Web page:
Ecuador, Latin American Region · 15 December, 2021

New technologies as a tool for the justice sector to fight against gender-based violence

The president of the Council of the Judiciary of Ecuador, María del Carmen Maldonado, answered some questions to illustrate how new technologies have become a tool for the justice sector to tackle gender violence.

Interview by Jackeline Rojas, Senior Technician in the Gender Equality Area

The measures taken in Latin America and Europe to control the Covid-19 health crisis during periods of social isolation exacerbated different forms of violence against women and girls, as well as against people of sexual-gender diversity, increasing institutional obstacles to address them. The judicial powers postponed work, extended terms and deadlines, and only attended to urgent matters in a less effective manner. This meant that technological modernisation processes had to be accelerated to respond to respond to victims of gender violence quickly and efficiently.

The president of the Council of the Judiciary of Ecuador, María del Carmen Maldonado, answered some questions to illustrate how new technologies have become a tool for the justice sector to tackle gender violence.

How have new technologies helped the justice system to address cases of gender violence in the current pandemic situation?

The Covid-19 pandemic underlined the importance of developing technological tools for judicial services to continue providing care to citizens, protecting health and preventing the spread of the virus. The pandemic further exacerbated the domestic violence phenomenon, with more causes of violence, but a lower rate of entry of cases to the Judicial Branch[1].

This situation forced rapid decision-making, to gradually enable more channels of access to justice services. This was achieved by implementing the Virtual Module of Protection Measures and the development of the tool, a follow-up mechanism on the principle of judicial speed in cases of femicide and violent deaths of women.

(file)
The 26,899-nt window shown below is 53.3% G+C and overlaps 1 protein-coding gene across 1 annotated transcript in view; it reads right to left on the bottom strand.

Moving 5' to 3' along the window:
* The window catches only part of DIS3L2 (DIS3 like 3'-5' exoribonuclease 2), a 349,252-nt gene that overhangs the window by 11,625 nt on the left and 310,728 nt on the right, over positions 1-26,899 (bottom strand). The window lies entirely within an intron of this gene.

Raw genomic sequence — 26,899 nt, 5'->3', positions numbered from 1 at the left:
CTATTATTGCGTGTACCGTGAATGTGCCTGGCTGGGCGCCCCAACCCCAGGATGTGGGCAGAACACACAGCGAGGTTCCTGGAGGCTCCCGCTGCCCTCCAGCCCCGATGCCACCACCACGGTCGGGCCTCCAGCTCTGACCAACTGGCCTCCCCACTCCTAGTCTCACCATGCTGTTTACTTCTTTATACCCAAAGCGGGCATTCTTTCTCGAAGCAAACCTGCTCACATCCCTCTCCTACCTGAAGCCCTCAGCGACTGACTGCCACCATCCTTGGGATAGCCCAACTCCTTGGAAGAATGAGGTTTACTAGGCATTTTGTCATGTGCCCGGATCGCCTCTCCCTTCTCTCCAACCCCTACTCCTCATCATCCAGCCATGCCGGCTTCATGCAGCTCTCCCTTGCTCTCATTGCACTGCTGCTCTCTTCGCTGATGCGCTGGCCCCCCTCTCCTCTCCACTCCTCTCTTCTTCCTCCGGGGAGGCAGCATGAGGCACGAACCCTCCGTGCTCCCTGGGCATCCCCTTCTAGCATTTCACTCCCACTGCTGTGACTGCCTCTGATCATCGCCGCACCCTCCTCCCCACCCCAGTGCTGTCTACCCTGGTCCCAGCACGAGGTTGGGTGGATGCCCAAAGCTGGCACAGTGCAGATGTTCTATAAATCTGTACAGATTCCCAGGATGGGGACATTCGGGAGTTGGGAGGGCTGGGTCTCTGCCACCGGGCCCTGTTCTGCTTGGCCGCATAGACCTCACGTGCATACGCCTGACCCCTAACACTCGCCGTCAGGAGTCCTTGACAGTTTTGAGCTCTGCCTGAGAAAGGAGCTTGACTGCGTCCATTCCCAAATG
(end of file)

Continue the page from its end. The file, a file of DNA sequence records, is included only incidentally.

What are the main challenges for conducting online trials in cases of gender violence?

From an administrative point of view, the use of technology is not universal, since some sectors in Ecuador have no access due to the lack of internet coverage or lack of resources.

On the budgetary side, there is the challenge of conducting online trials in cases of gender violence and providing assistance to victims through technological tools, which protect them from their revictimisation or pilgrimages in search of protection from vulnerable situations.

Another challenge is to develop channels and service routes that give victims access to justice services without conditions that endanger their integrity and that, without requiring unnecessary effort by the victims, can be served by the administration.

Could you tell us about some of the promising practices that have been identified?

The Council of the Judiciary carried out a representative project[2] to automate judicial processes and information management on violence against girls, boys, adolescents and women, which automates the procedure for providing criminal and administrative protection measures, allowing justice operators[3] protecting rights to submit requests to grant review of protection measures, interacting through Ecuador’s Automatic Judicial Formalities System (SATJE).

Since the implementation of the Virtual Module of Protective Measures, 18,322 protective measures have been delivered through this technological instrument, protecting around 4,700 women, children and adolescents[4].

In this process, coordination with other institutions is a good practice, since it prevents the victim from unnecessary transfers between the agency where protective measures are requested and the judicial unit where this is ratified, protecting their physical integrity, security and personal protection and avoiding their re-victimisation, even before the perpetrator.